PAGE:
Sunday, 28 July 2013

The Price is Right

What links the iPad and the future of democracy? The answer is commodification, which is affecting both education and political support. An example of the former is the news that schools now expect pupils to buy tablet computers in the same way as they do compasses and set squares. The headteacher of Hove Park school says this is necessary so that pupils can "engage with future employers as fully independent learners confident in their use of modern technologies". Such high-tech kit schemes often collapse due to loss, theft and the inability of technology to mix with chips and fizzy drinks. A more profound reason for failure is that the delay between use and graduation means that the skills gained are largely outmoded unless you commit to constant upgrades - "modern" has a quicker turnover for technology than French grammar or Shakespeare. Were the kids given Windows Vista laptops in 2007/8 the lucky generation?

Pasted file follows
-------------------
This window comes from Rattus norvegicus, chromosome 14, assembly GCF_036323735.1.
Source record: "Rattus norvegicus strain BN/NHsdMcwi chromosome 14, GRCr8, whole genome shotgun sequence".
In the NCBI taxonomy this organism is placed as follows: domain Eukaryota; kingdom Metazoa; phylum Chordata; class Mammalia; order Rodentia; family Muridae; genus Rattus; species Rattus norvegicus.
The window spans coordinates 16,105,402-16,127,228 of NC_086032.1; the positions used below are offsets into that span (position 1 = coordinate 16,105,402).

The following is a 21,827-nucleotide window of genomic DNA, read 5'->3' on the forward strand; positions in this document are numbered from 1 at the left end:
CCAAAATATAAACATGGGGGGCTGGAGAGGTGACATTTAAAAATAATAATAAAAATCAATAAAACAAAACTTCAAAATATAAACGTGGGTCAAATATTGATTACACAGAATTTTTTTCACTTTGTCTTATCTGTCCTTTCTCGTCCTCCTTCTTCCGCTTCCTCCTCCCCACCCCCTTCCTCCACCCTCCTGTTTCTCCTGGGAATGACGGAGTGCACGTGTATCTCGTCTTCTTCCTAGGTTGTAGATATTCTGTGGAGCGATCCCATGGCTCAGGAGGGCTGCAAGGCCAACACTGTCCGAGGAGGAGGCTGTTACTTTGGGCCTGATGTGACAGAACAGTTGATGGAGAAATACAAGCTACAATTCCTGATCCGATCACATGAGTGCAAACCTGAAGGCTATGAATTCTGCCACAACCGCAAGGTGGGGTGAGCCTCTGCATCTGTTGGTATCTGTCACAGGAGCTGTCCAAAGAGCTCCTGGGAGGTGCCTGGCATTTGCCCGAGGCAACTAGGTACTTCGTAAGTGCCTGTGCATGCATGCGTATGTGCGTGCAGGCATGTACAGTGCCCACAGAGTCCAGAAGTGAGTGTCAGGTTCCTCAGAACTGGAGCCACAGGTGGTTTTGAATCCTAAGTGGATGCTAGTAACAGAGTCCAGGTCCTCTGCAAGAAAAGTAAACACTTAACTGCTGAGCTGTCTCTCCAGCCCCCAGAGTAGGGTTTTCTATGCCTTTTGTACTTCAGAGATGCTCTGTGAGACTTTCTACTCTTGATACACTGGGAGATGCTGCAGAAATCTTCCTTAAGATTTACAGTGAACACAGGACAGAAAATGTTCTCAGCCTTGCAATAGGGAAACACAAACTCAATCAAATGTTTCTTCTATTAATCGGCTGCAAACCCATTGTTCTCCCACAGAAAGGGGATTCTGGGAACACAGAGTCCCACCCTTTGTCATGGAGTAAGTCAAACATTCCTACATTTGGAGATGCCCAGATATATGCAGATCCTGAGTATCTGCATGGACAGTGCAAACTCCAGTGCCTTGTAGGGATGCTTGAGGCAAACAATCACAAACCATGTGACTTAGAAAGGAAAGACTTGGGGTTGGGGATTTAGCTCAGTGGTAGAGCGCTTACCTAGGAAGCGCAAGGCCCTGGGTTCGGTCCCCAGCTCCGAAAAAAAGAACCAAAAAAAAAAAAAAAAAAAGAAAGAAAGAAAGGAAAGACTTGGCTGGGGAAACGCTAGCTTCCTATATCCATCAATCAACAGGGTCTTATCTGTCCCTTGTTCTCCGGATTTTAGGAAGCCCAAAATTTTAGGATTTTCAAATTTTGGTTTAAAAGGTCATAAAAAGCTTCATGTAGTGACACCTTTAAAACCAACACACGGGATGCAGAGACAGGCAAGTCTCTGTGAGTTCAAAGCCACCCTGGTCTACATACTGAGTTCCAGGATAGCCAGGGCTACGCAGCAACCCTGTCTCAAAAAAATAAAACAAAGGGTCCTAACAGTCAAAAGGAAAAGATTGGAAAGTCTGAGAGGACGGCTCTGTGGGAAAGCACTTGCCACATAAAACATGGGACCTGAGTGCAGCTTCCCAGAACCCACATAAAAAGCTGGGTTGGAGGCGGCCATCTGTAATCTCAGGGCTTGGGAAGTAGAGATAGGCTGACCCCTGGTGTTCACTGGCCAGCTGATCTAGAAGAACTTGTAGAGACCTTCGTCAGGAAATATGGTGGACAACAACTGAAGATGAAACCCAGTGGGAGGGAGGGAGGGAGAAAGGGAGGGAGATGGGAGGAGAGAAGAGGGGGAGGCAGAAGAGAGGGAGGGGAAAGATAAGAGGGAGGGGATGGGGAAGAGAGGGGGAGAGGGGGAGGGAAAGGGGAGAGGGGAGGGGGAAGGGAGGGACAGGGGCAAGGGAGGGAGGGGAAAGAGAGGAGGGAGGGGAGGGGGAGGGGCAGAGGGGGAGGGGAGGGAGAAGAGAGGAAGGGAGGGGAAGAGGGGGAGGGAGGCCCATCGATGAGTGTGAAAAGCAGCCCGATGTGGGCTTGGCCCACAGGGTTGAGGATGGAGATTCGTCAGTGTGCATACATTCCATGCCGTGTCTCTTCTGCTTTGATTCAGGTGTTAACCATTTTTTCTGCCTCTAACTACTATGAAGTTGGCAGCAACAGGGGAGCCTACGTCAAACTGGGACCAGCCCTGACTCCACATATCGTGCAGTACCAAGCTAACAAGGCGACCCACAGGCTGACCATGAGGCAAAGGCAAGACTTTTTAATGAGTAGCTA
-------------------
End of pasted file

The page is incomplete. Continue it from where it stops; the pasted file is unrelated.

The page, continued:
It should also be borne in mind that tablets are sold on their ease-of-use, i.e. they can be mastered by a functioning idiot within a few hours, so it's hard to imagine that having "experienced Nexus 7 user" on your CV is going to make all the difference for that job application. Tablets can't even be considered as educational "tools" as such, as you can't easily access the OS or write and run programs in the way that you can with a PC. This focus on hardware rather than software (Wikipedia is a genuine tool and cut+paste is a valuable technique) is typical of the ideological stranglehold of the education technology industry, which has long pushed capital equipment and restrictive licences (such as MS-Office). Individual pupil tablets are no more necessary to learning than pencil gonks.

If you think the headteacher was reading from the neoliberal hymn-sheet, Brighton and Hove city council take it to a whole new level: "Hove Park school has been able to negotiate discounts with suppliers. We welcome the fact that the business plan ensures that no child is excluded from the project through inability to pay for the equipment." The school aren't providing the tablets, they are expecting the parents to pay for them outright or rent them from the school. The negotiated discounts will be marginal (the quoted price of £200 is no bargain), as the suppliers want a captive market and guaranteed profits, not the opportunity to make a donation.